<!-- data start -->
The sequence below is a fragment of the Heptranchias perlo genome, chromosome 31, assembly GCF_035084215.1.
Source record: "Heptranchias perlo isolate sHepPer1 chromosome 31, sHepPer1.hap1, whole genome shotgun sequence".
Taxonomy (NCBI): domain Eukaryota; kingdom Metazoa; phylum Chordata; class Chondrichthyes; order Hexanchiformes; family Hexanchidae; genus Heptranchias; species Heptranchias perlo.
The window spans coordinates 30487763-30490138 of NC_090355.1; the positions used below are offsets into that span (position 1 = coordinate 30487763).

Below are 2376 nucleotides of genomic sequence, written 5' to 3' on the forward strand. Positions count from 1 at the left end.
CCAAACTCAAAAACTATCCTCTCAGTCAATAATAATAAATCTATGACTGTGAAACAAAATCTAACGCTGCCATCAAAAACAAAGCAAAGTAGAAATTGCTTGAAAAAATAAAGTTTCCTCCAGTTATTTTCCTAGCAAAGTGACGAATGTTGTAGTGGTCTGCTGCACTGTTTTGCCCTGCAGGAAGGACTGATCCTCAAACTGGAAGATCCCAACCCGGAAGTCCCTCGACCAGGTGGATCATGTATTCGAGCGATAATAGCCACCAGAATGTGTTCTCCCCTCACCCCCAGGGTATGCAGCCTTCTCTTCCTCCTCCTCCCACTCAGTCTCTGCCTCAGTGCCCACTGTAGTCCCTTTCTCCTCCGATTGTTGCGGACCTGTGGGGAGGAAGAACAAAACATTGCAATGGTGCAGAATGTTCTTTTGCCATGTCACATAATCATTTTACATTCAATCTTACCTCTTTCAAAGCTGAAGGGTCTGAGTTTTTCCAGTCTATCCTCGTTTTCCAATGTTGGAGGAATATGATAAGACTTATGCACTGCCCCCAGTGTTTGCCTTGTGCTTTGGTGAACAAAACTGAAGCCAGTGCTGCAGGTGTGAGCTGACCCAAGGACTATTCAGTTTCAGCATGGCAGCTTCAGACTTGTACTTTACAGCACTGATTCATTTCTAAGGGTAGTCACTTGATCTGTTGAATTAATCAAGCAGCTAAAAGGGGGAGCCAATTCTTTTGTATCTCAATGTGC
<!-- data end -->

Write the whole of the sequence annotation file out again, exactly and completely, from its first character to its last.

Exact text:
The sequence below is a fragment of the Heptranchias perlo genome, chromosome 31, assembly GCF_035084215.1.
Source record: "Heptranchias perlo isolate sHepPer1 chromosome 31, sHepPer1.hap1, whole genome shotgun sequence".
Taxonomy (NCBI): domain Eukaryota; kingdom Metazoa; phylum Chordata; class Chondrichthyes; order Hexanchiformes; family Hexanchidae; genus Heptranchias; species Heptranchias perlo.
The window spans coordinates 30487763-30490138 of NC_090355.1; the positions used below are offsets into that span (position 1 = coordinate 30487763).

Below are 2376 nucleotides of genomic sequence, written 5' to 3' on the forward strand. Positions count from 1 at the left end.
CCAAACTCAAAAACTATCCTCTCAGTCAATAATAATAAATCTATGACTGTGAAACAAAATCTAACGCTGCCATCAAAAACAAAGCAAAGTAGAAATTGCTTGAAAAAATAAAGTTTCCTCCAGTTATTTTCCTAGCAAAGTGACGAATGTTGTAGTGGTCTGCTGCACTGTTTTGCCCTGCAGGAAGGACTGATCCTCAAACTGGAAGATCCCAACCCGGAAGTCCCTCGACCAGGTGGATCATGTATTCGAGCGATAATAGCCACCAGAATGTGTTCTCCCCTCACCCCCAGGGTATGCAGCCTTCTCTTCCTCCTCCTCCCACTCAGTCTCTGCCTCAGTGCCCACTGTAGTCCCTTTCTCCTCCGATTGTTGCGGACCTGTGGGGAGGAAGAACAAAACATTGCAATGGTGCAGAATGTTCTTTTGCCATGTCACATAATCATTTTACATTCAATCTTACCTCTTTCAAAGCTGAAGGGTCTGAGTTTTTCCAGTCTATCCTCGTTTTCCAATGTTGGAGGAATATGATAAGACTTATGCACTGCCCCCAGTGTTTGCCTTGTGCTTTGGTGAACAAAACTGAAGCCAGTGCTGCAGGTGTGAGCTGACCCAAGGACTATTCAGTTTCAGCATGGCAGCTTCAGACTTGTACTTTACAGCACTGATTCATTTCTAAGGGTAGTCACTTGATCTGTTGAATTAATCAAGCAGCTAAAAGGGGGAGCCAATTCTTTTGTATCTCAATGTGC